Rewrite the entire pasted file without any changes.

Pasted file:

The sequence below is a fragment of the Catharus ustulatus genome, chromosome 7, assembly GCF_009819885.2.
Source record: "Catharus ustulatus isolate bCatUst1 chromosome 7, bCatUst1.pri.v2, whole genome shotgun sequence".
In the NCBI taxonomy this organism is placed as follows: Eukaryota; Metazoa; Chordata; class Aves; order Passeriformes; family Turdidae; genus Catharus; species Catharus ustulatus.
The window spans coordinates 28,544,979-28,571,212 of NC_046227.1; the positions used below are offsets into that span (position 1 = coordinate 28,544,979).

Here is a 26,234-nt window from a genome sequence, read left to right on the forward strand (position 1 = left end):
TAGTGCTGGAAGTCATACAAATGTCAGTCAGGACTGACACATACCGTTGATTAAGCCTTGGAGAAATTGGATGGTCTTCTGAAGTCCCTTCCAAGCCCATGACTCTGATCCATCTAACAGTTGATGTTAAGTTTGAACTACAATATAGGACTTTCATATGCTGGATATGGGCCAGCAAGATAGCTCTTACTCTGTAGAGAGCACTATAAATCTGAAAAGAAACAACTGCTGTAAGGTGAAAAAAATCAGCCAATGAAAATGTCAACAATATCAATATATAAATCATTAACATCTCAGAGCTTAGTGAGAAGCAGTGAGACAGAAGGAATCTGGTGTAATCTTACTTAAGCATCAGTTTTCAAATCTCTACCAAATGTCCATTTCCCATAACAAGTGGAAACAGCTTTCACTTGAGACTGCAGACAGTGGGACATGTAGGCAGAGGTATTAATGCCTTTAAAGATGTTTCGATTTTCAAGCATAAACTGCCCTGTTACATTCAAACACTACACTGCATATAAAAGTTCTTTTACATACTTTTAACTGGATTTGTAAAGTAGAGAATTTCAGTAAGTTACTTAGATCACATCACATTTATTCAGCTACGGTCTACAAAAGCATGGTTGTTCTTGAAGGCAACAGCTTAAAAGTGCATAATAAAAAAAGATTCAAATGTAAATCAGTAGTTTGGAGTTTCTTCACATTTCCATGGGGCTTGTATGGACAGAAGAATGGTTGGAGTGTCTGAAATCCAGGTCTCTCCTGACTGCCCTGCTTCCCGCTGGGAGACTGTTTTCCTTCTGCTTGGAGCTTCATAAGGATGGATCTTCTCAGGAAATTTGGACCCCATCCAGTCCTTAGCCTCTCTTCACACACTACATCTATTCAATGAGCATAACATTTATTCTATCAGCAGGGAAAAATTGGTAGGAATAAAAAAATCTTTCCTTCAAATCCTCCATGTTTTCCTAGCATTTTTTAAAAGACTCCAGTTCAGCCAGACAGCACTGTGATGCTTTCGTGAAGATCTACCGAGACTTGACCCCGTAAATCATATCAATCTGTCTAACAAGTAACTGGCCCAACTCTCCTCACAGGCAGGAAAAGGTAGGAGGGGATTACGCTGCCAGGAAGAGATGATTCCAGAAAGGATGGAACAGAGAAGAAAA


The sequence below is a fragment of the Catharus ustulatus genome, chromosome 7, assembly GCF_009819885.2.
Source record: "Catharus ustulatus isolate bCatUst1 chromosome 7, bCatUst1.pri.v2, whole genome shotgun sequence".
In the NCBI taxonomy this organism is placed as follows: Eukaryota; Metazoa; Chordata; class Aves; order Passeriformes; family Turdidae; genus Catharus; species Catharus ustulatus.
The window spans coordinates 28,544,979-28,571,212 of NC_046227.1; the positions used below are offsets into that span (position 1 = coordinate 28,544,979).

Here is a 26,234-nt window from a genome sequence, read left to right on the forward strand (position 1 = left end):
TAGTGCTGGAAGTCATACAAATGTCAGTCAGGACTGACACATACCGTTGATTAAGCCTTGGAGAAATTGGATGGTCTTCTGAAGTCCCTTCCAAGCCCATGACTCTGATCCATCTAACAGTTGATGTTAAGTTTGAACTACAATATAGGACTTTCATATGCTGGATATGGGCCAGCAAGATAGCTCTTACTCTGTAGAGAGCACTATAAATCTGAAAAGAAACAACTGCTGTAAGGTGAAAAAAATCAGCCAATGAAAATGTCAACAATATCAATATATAAATCATTAACATCTCAGAGCTTAGTGAGAAGCAGTGAGACAGAAGGAATCTGGTGTAATCTTACTTAAGCATCAGTTTTCAAATCTCTACCAAATGTCCATTTCCCATAACAAGTGGAAACAGCTTTCACTTGAGACTGCAGACAGTGGGACATGTAGGCAGAGGTATTAATGCCTTTAAAGATGTTTCGATTTTCAAGCATAAACTGCCCTGTTACATTCAAACACTACACTGCATATAAAAGTTCTTTTACATACTTTTAACTGGATTTGTAAAGTAGAGAATTTCAGTAAGTTACTTAGATCACATCACATTTATTCAGCTACGGTCTACAAAAGCATGGTTGTTCTTGAAGGCAACAGCTTAAAAGTGCATAATAAAAAAAGATTCAAATGTAAATCAGTAGTTTGGAGTTTCTTCACATTTCCATGGGGCTTGTATGGACAGAAGAATGGTTGGAGTGTCTGAAATCCAGGTCTCTCCTGACTGCCCTGCTTCCCGCTGGGAGACTGTTTTCCTTCTGCTTGGAGCTTCATAAGGATGGATCTTCTCAGGAAATTTGGACCCCATCCAGTCCTTAGCCTCTCTTCACACACTACATCTATTCAATGAGCATAACATTTATTCTATCAGCAGGGAAAAATTGGTAGGAATAAAAAAATCTTTCCTTCAAATCCTCCATGTTTTCCTAGCATTTTTTAAAAGACTCCAGTTCAGCCAGACAGCACTGTGATGCTTTCGTGAAGATCTACCGAGACTTGACCCCGTAAATCATATCAATCTGTCTAACAAGTAACTGGCCCAACTCTCCTCACAGGCAGGAAAAGGTAGGAGGGGATTACGCTGCCAGGAAGAGATGATTCCAGAAAGGATGGAACAGAGAAGAAAA